Advancing technology continues to place greater and greater demands on semiconductor devices. It is clear that Si technology alone will not be able to meet all of these demands. Silicon Carbide (SiC) is a promising material for highpower and high-temperature applications, such as SiC devices for controlling power in a more electric vehicle in which the SiC device is cooled by the engine oil (200 C.) SiC is well suited for high-power/temperature applications due to its large bandgap of 3.03 eV (for 6H), high breakdown electric field of 2.4 x 106 V/cm (again for 6H), thermal stability, and chemical inertness. These properties hold the promise of reliable and robust performance, but the latter two also present challenges to fabricating such devices. For instance, a key part of making devices involves selected area doping. This is typically accomplished with ion implantation, because the rate of diffusion is so low, followed with an anneal to remove the implant damage and electrically activate the dopant.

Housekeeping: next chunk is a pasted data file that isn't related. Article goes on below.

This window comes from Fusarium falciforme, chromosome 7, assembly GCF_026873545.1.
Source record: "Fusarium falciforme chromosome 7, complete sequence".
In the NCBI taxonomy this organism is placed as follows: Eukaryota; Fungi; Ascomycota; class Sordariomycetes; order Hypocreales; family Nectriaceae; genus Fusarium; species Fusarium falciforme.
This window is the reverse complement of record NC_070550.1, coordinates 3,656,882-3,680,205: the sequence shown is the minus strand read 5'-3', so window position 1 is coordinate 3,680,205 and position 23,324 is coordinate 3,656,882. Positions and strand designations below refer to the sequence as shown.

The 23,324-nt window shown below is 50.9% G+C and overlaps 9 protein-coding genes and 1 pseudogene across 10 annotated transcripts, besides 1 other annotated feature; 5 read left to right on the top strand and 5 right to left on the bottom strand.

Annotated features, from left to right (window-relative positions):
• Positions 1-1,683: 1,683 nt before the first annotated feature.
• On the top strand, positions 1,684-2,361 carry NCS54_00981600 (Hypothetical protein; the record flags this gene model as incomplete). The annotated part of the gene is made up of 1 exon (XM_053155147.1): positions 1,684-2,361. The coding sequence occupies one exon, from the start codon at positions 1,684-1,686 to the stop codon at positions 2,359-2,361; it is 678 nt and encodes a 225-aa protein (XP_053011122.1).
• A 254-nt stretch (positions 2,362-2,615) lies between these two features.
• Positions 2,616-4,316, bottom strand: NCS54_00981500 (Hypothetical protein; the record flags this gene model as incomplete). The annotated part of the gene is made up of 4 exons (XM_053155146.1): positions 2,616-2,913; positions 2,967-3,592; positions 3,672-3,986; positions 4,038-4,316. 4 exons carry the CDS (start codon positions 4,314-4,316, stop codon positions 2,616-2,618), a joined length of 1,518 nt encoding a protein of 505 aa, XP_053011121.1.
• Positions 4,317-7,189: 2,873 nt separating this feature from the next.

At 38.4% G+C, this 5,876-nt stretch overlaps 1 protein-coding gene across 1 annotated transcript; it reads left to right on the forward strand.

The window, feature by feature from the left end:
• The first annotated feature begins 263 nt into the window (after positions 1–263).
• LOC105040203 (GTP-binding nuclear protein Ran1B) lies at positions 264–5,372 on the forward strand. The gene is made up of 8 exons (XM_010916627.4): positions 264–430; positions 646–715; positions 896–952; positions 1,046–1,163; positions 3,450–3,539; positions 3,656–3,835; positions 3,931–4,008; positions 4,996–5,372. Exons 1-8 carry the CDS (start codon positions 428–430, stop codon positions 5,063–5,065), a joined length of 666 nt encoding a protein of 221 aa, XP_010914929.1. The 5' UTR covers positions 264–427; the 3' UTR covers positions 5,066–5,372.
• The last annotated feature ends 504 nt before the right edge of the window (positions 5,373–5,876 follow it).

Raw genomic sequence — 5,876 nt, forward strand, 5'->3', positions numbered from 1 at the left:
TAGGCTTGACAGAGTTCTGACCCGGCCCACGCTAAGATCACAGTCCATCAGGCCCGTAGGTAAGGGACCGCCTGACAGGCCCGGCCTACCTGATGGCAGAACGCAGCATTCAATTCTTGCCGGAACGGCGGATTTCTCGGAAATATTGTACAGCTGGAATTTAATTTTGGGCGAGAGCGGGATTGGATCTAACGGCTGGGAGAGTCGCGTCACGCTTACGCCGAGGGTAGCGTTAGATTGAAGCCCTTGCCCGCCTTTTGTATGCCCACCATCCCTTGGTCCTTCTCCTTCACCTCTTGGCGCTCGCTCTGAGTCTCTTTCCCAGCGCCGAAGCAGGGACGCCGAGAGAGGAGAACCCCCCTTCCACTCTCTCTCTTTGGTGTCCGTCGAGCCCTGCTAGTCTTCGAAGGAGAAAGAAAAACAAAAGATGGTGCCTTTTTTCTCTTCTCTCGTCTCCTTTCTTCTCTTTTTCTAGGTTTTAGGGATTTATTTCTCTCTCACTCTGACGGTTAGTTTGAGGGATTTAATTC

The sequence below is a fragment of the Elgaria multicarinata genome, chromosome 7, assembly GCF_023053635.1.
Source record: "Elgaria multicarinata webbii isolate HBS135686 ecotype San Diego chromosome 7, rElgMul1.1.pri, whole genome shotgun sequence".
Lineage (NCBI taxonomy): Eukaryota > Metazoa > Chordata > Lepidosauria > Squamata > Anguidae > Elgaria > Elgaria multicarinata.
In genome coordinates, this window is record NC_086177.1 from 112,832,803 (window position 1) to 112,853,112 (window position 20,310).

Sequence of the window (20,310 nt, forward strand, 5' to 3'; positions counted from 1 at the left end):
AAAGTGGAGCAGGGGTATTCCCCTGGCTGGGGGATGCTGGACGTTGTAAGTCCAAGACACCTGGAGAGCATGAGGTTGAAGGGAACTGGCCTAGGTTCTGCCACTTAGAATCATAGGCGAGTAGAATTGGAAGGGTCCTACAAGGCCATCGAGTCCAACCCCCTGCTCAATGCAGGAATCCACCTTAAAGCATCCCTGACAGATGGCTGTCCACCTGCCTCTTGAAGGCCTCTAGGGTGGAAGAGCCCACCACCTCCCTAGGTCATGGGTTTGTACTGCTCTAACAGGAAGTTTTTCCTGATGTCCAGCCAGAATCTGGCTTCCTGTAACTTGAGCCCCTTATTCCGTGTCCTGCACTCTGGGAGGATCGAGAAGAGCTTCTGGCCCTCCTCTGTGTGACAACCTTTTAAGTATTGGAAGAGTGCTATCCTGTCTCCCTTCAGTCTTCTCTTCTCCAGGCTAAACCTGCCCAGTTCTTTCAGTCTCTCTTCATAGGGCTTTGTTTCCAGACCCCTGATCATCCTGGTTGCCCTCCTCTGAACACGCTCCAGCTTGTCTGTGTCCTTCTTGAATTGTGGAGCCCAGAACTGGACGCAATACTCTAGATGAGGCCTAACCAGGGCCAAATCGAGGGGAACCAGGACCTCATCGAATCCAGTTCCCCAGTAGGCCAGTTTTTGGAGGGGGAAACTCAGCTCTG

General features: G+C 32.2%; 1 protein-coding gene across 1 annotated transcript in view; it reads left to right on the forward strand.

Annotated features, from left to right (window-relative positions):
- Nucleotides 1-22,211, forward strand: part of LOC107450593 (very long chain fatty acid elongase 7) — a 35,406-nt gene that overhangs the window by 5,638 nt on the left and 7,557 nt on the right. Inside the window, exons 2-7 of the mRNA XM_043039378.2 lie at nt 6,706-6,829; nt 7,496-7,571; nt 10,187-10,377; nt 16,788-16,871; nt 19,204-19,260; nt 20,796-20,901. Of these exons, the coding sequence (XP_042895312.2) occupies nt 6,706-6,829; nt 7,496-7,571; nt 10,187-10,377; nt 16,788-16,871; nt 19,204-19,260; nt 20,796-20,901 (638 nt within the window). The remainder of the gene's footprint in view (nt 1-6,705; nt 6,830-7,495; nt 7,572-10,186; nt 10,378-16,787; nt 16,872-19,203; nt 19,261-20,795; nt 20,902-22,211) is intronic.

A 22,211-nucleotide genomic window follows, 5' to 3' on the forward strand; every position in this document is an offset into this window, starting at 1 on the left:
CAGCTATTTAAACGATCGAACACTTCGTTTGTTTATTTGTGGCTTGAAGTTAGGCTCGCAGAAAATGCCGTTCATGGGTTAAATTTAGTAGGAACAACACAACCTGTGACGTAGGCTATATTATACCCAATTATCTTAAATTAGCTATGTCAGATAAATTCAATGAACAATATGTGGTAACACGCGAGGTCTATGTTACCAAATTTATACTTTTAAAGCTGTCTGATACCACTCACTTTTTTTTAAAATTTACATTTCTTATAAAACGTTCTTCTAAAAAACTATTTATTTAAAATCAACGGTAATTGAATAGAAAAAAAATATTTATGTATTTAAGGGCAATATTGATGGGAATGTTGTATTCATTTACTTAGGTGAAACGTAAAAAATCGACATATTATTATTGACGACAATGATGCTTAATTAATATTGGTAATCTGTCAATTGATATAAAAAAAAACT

La0.67Sr0.33MnO3 thin films were grown on LaAlO3 substrate in vacuum using pulsed laser deposition to investigate the effect of changing oxygen content. Transmission electron microscopy studies showed that the epitaxial (La0.67Sr0.33)2MnO4 phase with K2NiF4 structure formed unexpectedly as a matrix with a square-shaped nanometer-sized MnO phase distributed in a regular pattern throughout the whole film like self-assembled quantum dots. The MnO phase grew epitaxially from the LaAlO3 substrate to the top of the film with no outgrowth. High-resolution image simulation indicated that Sr ions take up only positions in every other La layer in the (La0.67Sr0.33)2MnO4 structure. Basing our theory on the composition and structure of the matrix phase, we propose that it is possibly electron-doped with a mixed valence of Mn2+/Mn3+ instead of the Mn3+/Mn4+ as in the hole-doped case.